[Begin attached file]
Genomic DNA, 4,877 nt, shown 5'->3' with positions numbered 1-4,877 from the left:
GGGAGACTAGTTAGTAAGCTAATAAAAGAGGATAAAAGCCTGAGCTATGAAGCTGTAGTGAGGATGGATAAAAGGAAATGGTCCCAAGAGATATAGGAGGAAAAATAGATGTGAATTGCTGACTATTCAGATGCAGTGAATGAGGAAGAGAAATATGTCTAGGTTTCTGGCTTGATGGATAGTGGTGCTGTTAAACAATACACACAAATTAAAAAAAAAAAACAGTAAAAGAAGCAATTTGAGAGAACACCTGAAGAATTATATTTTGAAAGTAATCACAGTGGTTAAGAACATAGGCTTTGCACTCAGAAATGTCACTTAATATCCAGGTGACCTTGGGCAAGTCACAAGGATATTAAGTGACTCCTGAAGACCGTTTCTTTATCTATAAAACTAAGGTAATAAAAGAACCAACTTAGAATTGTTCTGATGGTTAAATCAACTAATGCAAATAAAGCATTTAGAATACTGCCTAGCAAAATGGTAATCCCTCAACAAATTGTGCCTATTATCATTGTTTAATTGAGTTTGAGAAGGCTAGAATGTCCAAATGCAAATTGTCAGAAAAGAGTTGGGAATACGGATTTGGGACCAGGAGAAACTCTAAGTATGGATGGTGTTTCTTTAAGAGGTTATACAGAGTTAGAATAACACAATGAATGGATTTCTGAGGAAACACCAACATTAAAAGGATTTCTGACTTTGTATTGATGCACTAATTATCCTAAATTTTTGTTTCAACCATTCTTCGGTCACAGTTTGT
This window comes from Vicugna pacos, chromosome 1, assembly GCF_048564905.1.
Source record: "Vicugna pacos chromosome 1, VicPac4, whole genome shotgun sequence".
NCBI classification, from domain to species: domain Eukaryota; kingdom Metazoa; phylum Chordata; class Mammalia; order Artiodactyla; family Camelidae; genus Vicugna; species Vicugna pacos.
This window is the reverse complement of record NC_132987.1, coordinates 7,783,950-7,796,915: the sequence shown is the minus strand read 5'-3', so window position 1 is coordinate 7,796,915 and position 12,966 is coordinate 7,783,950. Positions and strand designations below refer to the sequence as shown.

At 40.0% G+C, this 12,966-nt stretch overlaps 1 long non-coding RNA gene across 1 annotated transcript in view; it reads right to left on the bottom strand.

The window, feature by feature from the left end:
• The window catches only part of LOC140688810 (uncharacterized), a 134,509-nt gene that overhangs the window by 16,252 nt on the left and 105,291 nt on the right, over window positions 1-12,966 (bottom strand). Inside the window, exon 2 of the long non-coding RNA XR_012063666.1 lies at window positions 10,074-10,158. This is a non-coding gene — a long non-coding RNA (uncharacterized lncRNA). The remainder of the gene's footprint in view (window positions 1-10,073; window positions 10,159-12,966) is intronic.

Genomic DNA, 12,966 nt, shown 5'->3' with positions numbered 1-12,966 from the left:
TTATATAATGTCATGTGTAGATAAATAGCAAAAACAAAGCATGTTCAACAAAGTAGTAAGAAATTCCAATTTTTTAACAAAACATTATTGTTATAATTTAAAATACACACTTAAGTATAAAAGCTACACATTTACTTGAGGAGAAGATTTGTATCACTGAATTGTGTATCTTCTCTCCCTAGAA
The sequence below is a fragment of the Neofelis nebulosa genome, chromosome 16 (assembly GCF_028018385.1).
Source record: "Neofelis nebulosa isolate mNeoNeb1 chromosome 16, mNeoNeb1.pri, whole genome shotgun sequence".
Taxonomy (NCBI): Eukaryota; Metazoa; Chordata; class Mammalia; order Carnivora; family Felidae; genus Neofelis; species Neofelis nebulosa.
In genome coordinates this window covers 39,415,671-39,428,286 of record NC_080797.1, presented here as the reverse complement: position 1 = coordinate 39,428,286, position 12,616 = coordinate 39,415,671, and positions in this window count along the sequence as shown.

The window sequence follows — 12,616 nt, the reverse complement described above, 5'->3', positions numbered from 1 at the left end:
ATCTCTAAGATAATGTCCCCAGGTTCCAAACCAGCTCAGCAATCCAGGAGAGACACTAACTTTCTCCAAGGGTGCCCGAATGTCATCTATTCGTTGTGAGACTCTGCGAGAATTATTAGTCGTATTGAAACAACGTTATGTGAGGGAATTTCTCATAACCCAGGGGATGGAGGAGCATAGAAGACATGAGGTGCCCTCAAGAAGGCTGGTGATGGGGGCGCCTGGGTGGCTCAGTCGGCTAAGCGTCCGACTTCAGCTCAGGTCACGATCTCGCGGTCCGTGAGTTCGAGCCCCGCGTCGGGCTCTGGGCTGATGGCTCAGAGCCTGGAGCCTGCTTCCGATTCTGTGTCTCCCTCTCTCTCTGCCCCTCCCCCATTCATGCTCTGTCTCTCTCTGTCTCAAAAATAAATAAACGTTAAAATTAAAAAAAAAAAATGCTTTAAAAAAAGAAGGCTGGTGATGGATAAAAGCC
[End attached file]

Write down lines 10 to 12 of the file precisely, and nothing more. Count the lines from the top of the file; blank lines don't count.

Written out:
Genomic DNA, 12,966 nt, shown 5'->3' with positions numbered 1-12,966 from the left:
TTATATAATGTCATGTGTAGATAAATAGCAAAAACAAAGCATGTTCAACAAAGTAGTAAGAAATTCCAATTTTTTAACAAAACATTATTGTTATAATTTAAAATACACACTTAAGTATAAAAGCTACACATTTACTTGAGGAGAAGATTTGTATCACTGAATTGTGTATCTTCTCTCCCTAGAA
The sequence below is a fragment of the Neofelis nebulosa genome, chromosome 16 (assembly GCF_028018385.1).